Build a WhatsApp Chatbot With Python

November 20, 2019
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A chatbot is a software application that is able to conduct a conversation with a human user through written or spoken language. The level of “intelligence” among chatbots varies greatly. While some chatbots have a fairly basic understanding of language, others employ sophisticated artificial intelligence (AI) and machine learning (ML) algorithms to achieve an almost human conversational level.

In this tutorial I’m going to show you how easy it is to build a chatbot for WhatsApp using the Twilio API for WhatsApp and the Flask framework for Python. Below you can see an example interaction I had with this chatbot:

WhatsApp chatbot demo session

Tutorial requirements for building a WhatsApp chatbot with Python

To follow this tutorial you need the following components:

  • Python 3.6 or newer. If your operating system does not provide a Python interpreter, you can go to to download an installer.
  • Flask. We will create a web application that responds to incoming WhatsApp messages with it.
  • A smartphone with an active phone number and WhatsApp installed.
  • A Twilio account. If you are new to Twilio create a free account now. You can review the features and limitations of a free Twilio account.
  • ngrok. We will use this handy utility to connect the Flask application running on your system to a public URL that Twilio can connect to. This is necessary for the development version of the chatbot because your computer is likely behind a router or firewall, so it isn’t directly reachable on the Internet. If you don’t have ngrok it installed, you can download a copy for Windows, MacOS or Linux

Creating a WhatsApp chatbot

The following sections will give you all the necessary details to configure and create a WhatsApp chatbot using Python and the Flask framework.

Configure the Twilio WhatsApp sandbox for your WhatsApp Bot

Twilio provides a WhatsApp sandbox where you can easily develop and test your application. Once your application is complete you can request production access for your Twilio phone number, which requires approval by WhatsApp.

Let’s connect your smartphone to the sandbox. From your Twilio Console, select Programmable Messaging, then click on "Try it Out" and finally click on Try WhatsApp. The WhatsApp sandbox page will show you the sandbox number assigned to your account, and a join code.


WhatsApp Sandbox set up screenshot


To enable the WhatsApp sandbox for your smartphone send a WhatsApp message with the given code to the number assigned to your account. The code is going to begin with the word join, followed by a randomly generated two-word phrase. Shortly after you send the message you should receive a reply from Twilio indicating that your mobile number is connected to the sandbox and can start sending and receiving messages.

Note that this step needs to be repeated for any additional phones you’d like to have connected to your sandbox.

Create a Python virtual environment for your chatbot

Following Python best practices, we are going to make a separate directory for our chatbot project, and inside it we are going to create a virtual environment. We then are going to install the Python packages that we need for our chatbot on it.

If you are using a Unix or Mac OS system, open a terminal and enter the following commands to do the tasks described above:

$ mkdir whatsapp-bot
$ cd whatsapp-bot
$ python3 -m venv whatsapp-bot-venv
$ source whatsapp-bot-venv/bin/activate
(whatsapp-bot-venv) $ pip install twilio flask requests

For those of you following the tutorial on Windows, enter the following commands in a command prompt window:

$ mkdir whatsapp-bot
$ cd whatsapp-bot
$ python3 -m venv whatsapp-bot-venv
$ whatsapp-bot-venvScripts\activate
(whatsapp-bot-venv) $ pip install twilio flask requests

The last command uses pip, the Python package installer, to install the three packages that we are going to use in this project, which are:

For your reference, at the time this tutorial was released these were the versions of the above packages and their dependencies tested:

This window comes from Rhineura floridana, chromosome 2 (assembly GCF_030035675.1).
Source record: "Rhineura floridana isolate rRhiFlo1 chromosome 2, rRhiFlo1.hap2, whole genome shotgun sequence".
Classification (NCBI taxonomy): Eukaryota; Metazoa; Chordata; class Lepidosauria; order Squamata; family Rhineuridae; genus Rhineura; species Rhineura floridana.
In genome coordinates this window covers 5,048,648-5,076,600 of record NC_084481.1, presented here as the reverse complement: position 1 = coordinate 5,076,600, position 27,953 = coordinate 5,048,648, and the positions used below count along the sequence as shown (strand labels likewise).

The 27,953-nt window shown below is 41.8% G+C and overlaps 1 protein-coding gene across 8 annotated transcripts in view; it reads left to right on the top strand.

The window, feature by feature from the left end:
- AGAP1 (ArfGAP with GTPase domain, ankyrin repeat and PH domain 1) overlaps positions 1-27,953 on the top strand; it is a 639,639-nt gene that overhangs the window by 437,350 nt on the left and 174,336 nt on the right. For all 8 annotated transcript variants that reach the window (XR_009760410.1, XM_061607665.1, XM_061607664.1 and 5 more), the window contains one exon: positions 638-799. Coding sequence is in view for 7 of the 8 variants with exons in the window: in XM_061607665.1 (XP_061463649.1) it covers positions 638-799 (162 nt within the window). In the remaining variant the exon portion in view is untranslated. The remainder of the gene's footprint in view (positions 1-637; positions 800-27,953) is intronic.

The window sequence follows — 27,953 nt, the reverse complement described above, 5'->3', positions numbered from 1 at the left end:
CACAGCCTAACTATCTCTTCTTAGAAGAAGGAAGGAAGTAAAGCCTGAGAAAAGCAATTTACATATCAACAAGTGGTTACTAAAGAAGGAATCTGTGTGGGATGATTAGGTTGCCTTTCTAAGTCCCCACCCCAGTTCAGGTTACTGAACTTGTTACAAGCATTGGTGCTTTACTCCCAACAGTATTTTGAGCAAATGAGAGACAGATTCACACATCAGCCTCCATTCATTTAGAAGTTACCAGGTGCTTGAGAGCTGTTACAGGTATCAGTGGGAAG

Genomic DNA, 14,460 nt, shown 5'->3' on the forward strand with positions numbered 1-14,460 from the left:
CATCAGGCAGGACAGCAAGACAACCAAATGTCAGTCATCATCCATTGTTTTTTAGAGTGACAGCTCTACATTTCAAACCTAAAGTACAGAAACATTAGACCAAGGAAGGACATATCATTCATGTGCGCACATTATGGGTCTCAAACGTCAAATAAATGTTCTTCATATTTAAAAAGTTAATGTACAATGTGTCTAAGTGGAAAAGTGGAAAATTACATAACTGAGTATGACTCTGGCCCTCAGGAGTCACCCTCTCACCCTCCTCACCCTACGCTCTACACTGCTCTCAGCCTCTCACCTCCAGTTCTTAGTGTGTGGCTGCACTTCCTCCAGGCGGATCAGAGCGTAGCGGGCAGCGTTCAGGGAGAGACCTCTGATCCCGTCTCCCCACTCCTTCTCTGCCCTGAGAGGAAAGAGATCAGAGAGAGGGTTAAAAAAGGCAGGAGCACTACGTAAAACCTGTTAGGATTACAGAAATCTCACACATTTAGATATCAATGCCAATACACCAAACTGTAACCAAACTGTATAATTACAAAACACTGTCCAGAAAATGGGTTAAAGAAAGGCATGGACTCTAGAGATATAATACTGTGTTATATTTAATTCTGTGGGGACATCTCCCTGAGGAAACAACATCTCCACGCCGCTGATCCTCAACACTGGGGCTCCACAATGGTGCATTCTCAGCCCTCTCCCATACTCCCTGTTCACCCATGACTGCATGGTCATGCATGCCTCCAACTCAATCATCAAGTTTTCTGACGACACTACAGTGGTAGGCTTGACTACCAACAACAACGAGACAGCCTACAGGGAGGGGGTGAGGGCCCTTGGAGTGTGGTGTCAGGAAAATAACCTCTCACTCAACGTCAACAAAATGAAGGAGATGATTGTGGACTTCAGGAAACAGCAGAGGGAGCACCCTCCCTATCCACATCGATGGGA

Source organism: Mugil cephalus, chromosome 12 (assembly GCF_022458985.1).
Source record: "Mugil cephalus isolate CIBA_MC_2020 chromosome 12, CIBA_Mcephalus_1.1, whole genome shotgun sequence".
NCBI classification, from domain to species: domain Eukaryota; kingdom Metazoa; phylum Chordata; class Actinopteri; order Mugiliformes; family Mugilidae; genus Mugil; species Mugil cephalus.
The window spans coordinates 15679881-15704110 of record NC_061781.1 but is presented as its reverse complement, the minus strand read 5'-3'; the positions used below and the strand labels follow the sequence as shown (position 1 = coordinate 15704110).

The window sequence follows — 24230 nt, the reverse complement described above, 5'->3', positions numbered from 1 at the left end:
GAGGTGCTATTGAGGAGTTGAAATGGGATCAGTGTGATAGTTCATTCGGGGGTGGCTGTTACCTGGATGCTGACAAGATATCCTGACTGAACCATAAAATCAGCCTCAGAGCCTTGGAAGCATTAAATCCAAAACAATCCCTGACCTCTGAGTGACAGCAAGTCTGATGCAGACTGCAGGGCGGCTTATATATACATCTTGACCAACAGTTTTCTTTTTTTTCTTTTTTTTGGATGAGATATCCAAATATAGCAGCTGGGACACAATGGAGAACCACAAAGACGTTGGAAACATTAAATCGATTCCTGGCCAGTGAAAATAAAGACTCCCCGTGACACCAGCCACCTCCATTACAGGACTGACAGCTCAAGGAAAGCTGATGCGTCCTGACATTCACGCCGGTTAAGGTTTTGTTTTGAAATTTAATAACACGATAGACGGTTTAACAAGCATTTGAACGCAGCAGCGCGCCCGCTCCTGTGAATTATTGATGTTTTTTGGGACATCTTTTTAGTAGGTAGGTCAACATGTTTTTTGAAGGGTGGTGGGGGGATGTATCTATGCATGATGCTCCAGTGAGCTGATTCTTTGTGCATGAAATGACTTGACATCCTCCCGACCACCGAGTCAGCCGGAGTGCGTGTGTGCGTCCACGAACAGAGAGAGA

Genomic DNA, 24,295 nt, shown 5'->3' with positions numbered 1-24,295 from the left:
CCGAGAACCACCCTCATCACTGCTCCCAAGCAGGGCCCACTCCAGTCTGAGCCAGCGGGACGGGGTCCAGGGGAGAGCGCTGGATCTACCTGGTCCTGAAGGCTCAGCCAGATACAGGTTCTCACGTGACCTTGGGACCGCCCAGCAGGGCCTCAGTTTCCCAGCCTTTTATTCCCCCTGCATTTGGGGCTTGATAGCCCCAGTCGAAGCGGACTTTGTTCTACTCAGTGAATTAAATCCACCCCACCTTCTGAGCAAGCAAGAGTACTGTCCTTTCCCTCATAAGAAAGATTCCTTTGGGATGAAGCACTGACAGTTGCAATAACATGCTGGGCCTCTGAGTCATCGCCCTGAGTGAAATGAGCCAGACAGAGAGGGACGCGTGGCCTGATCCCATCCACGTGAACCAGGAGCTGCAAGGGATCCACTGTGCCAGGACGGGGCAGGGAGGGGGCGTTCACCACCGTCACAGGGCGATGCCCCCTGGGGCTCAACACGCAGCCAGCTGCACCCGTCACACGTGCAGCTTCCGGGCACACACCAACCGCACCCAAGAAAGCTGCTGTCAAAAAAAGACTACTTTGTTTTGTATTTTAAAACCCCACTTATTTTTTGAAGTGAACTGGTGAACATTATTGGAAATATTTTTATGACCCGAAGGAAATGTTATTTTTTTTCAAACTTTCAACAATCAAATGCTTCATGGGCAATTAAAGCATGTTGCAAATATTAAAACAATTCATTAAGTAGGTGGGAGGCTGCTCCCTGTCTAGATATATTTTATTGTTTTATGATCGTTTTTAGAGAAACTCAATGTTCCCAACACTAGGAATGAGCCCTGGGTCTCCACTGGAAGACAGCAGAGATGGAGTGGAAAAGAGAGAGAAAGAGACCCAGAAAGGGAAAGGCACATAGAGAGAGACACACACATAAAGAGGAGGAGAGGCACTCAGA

Create a Flask chatbot service

Now we are on to the fun part. Let’s build a chatbot!

The type of chatbot that will work best for you is going to be largely dependent on your particular needs. For this tutorial I’m going to build an extremely simple chatbot that recognizes two keywords in messages sent by the user and reacts to them. If the user writes anything that contains the word “quote”, then the chatbot will return a random famous quote. If instead the message has the word “cat”, then a random cat picture will be returned. If both “quote” and “cat” are present in the message, then the bot will respond with a quote and a cat picture together.


The Twilio API for WhatsApp uses a webhook to notify an application when there is an incoming message. Our chatbot application needs to define an endpoint that is going to be configured as this webhook so that Twilio can communicate with it.

With the Flask framework it is extremely easy to define a webhook. Below is a skeleton application with a webhook definition. Don’t worry about copying this code, I will first show you all the different parts of the implementation and then once you understand them I’ll show you how they are all combined into a working application.

from flask import Flask

app = Flask(__name__)

@app.route('/bot’, methods=['POST'])
def bot():
    # add webhook logic here and return a response

if __name__ == '__main__':

If you are not familiar with the Flask framework, its documentation has a quick start section that should bring you up to speed quickly. If you want a more in-depth learning resource then I recommend you follow my Flask Mega-Tutorial.

The important thing to keep in mind about the code above is that the application defines a /bot endpoint that listens to POST requests. Each time an incoming message from a user is received by Twilio, they will in turn invoke this endpoint. The body of the function bot() is going to analyze the message sent by the user and provide the appropriate response.

Messages and responses

The first thing we need to do in our chatbot is obtain the message entered by the user. This message comes in the payload of the POST request with a key of ’Body’. We can access it through Flask’s request object:

from flask import request
incoming_msg = request.values.get('Body', '').lower()

Since we are going to perform some basic language analysis on this text, I have also converted the text to lowercase, so that we don’t have to worry about all the different ways a word can appear when you introduce case variations.

The response that Twilio expects from the webhook needs to be given in TwiML or Twilio Markup Language, which is an XML-based language. The Twilio helper library for Python comes with classes that make it easy to create this response without having to create XML directly. Below you can see how to create a response that includes text and media components: